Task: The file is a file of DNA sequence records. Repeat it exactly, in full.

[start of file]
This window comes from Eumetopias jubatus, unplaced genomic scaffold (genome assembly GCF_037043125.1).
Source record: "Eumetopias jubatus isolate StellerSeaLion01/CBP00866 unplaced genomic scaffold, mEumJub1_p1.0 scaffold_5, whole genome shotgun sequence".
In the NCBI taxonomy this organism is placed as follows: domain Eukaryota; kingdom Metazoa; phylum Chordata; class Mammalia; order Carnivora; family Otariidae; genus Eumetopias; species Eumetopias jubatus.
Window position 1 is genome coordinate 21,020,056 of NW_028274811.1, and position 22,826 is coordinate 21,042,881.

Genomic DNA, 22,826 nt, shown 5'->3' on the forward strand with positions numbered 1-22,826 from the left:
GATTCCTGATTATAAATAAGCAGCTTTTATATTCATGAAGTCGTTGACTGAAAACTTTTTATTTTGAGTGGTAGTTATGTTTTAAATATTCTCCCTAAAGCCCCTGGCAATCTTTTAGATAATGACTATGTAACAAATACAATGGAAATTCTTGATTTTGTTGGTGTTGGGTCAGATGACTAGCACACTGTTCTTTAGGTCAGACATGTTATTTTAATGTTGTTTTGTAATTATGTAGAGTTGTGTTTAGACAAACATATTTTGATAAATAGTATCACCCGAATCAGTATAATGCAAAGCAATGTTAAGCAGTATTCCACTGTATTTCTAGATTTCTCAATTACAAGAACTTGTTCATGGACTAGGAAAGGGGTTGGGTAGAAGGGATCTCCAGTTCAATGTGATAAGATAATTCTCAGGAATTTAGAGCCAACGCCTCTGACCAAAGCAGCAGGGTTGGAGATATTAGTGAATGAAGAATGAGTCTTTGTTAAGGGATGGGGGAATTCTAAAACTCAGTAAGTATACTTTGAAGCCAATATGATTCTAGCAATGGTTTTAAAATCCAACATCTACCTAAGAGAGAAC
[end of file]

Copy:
This window comes from Eumetopias jubatus, unplaced genomic scaffold (genome assembly GCF_037043125.1).
Source record: "Eumetopias jubatus isolate StellerSeaLion01/CBP00866 unplaced genomic scaffold, mEumJub1_p1.0 scaffold_5, whole genome shotgun sequence".
In the NCBI taxonomy this organism is placed as follows: domain Eukaryota; kingdom Metazoa; phylum Chordata; class Mammalia; order Carnivora; family Otariidae; genus Eumetopias; species Eumetopias jubatus.
Window position 1 is genome coordinate 21,020,056 of NW_028274811.1, and position 22,826 is coordinate 21,042,881.

Genomic DNA, 22,826 nt, shown 5'->3' on the forward strand with positions numbered 1-22,826 from the left:
GATTCCTGATTATAAATAAGCAGCTTTTATATTCATGAAGTCGTTGACTGAAAACTTTTTATTTTGAGTGGTAGTTATGTTTTAAATATTCTCCCTAAAGCCCCTGGCAATCTTTTAGATAATGACTATGTAACAAATACAATGGAAATTCTTGATTTTGTTGGTGTTGGGTCAGATGACTAGCACACTGTTCTTTAGGTCAGACATGTTATTTTAATGTTGTTTTGTAATTATGTAGAGTTGTGTTTAGACAAACATATTTTGATAAATAGTATCACCCGAATCAGTATAATGCAAAGCAATGTTAAGCAGTATTCCACTGTATTTCTAGATTTCTCAATTACAAGAACTTGTTCATGGACTAGGAAAGGGGTTGGGTAGAAGGGATCTCCAGTTCAATGTGATAAGATAATTCTCAGGAATTTAGAGCCAACGCCTCTGACCAAAGCAGCAGGGTTGGAGATATTAGTGAATGAAGAATGAGTCTTTGTTAAGGGATGGGGGAATTCTAAAACTCAGTAAGTATACTTTGAAGCCAATATGATTCTAGCAATGGTTTTAAAATCCAACATCTACCTAAGAGAGAAC